Health and economic benefits of increased beta-blocker use following myocardial infarction

JAMA. 2000 Dec 6;284(21):2748-54. doi: 10.1001/jama.284.21.2748.


Context: beta-blockers are underused in patients who have myocardial infarction (MI), despite the proven efficacy of these agents. New evidence indicates that beta-blockers can have benefit in patients with conditions that have been considered relative contraindications. Understanding the consequences of underuse of beta-blockers is important because of the implications for current policy debates over quality-of-care measures and Medicare prescription drug coverage.

Objective: To examine the potential health and economic impact of increased use of beta-blockers in patients who have had MI.

Design and setting: We used the Coronary Heart Disease (CHD) Policy Model, a computer-simulation Markov model of CHD in the US population, to estimate the epidemiological impact and cost-effectiveness of increased beta-blocker use from current to target levels among survivors of MI aged 35 to 84 years. Simulations included 1 cohort of MI survivors in 2000 followed up for 20 years and 20 successive annual cohorts of all first-MI survivors in 2000-2020. Mortality and morbidity from CHD were derived from published meta-analyses and recent studies. This analysis used a societal perspective.

Main outcome measures: Prevented MIs, CHD mortality, life-years gained, and cost per quality-adjusted life-year (QALY) gained in 2000-2020.

Results: Initiating beta-blocker use for all MI survivors except those with absolute contraindications in 2000 and continuing treatment for 20 years would result in 4300 fewer CHD deaths, 3500 MIs prevented, and 45,000 life-years gained compared with current use. The incremental cost per QALY gained would be $4500. If this increase in beta-blocker use were implemented in all first-MI survivors annually over 20 years, beta-blockers would save $18 million and result in 72,000 fewer CHD deaths, 62,000 MIs prevented, and 447,000 life-years gained. Sensitivity analyses demonstrated that the cost-effectiveness of beta-blocker therapy would always be less than $11,000 per QALY gained, even under unfavorable assumptions, and may even be cost saving. Restricting beta-blockers only to ideal patients (those without absolute or relative contraindications) would reduce the epidemiological impact of beta-blocker therapy by about 60%.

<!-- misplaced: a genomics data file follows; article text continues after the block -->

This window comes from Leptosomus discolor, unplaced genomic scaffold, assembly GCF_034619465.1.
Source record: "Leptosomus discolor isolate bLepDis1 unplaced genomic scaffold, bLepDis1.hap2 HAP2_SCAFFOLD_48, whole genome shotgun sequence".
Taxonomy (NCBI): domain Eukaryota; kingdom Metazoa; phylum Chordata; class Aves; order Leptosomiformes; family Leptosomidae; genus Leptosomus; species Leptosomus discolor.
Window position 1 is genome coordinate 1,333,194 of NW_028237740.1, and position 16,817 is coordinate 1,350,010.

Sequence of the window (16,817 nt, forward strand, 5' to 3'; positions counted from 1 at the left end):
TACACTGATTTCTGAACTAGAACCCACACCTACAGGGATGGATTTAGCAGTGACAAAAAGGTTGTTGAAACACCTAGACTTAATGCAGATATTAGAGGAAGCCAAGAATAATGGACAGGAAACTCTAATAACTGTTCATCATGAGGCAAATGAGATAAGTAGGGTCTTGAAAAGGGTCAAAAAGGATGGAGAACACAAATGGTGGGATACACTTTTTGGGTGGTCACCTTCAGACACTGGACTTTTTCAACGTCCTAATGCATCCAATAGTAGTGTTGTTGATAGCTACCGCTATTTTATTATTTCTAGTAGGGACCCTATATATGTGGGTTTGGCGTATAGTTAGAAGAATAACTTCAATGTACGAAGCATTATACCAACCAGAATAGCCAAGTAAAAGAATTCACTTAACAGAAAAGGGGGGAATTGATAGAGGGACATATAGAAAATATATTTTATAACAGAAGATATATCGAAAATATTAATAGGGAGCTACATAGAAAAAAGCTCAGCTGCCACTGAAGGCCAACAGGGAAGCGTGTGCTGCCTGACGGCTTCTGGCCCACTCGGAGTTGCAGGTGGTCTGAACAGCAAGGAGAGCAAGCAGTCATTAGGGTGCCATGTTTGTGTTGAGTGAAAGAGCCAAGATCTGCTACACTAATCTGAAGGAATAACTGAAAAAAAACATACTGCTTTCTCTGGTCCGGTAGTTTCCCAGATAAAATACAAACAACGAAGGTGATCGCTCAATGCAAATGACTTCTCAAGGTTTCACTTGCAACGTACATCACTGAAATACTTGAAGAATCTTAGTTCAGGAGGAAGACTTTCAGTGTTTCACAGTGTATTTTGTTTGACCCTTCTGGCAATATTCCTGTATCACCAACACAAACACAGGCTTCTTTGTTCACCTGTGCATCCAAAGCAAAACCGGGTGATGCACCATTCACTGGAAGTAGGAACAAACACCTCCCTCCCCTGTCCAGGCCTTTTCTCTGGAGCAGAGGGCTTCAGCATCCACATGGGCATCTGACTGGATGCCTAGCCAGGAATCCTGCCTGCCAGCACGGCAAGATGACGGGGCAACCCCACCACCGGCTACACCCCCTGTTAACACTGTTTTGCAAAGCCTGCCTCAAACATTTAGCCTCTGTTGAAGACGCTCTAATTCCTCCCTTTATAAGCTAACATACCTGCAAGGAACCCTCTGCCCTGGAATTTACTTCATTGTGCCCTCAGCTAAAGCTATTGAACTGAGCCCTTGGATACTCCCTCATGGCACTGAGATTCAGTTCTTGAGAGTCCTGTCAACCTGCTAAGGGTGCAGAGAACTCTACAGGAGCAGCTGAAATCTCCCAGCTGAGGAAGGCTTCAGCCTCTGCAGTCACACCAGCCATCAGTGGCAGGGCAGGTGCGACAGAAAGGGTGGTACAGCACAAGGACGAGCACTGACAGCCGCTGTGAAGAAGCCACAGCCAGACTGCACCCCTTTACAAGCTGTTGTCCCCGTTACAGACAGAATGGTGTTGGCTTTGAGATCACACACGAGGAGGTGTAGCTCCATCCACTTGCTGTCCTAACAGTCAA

Conclusions: Our simulation indicates that increased use of beta-blockers after MI would lead to impressive gains in health and would be potentially cost saving. JAMA. 2000;284:2748-2754.

Publication types

  • Research Support, Non-U.S. Gov't

MeSH terms

  • Adrenergic beta-Antagonists / economics
  • Adrenergic beta-Antagonists / therapeutic use*
  • Adult
  • Aged
  • Aged, 80 and over
  • Coronary Disease / economics*
  • Coronary Disease / mortality*
  • Coronary Disease / prevention & control
  • Cost-Benefit Analysis
  • Humans
  • Markov Chains
  • Middle Aged
  • Myocardial Infarction / drug therapy*
  • Myocardial Infarction / economics
  • Quality-Adjusted Life Years
  • Survivors
  • United States


  • Adrenergic beta-Antagonists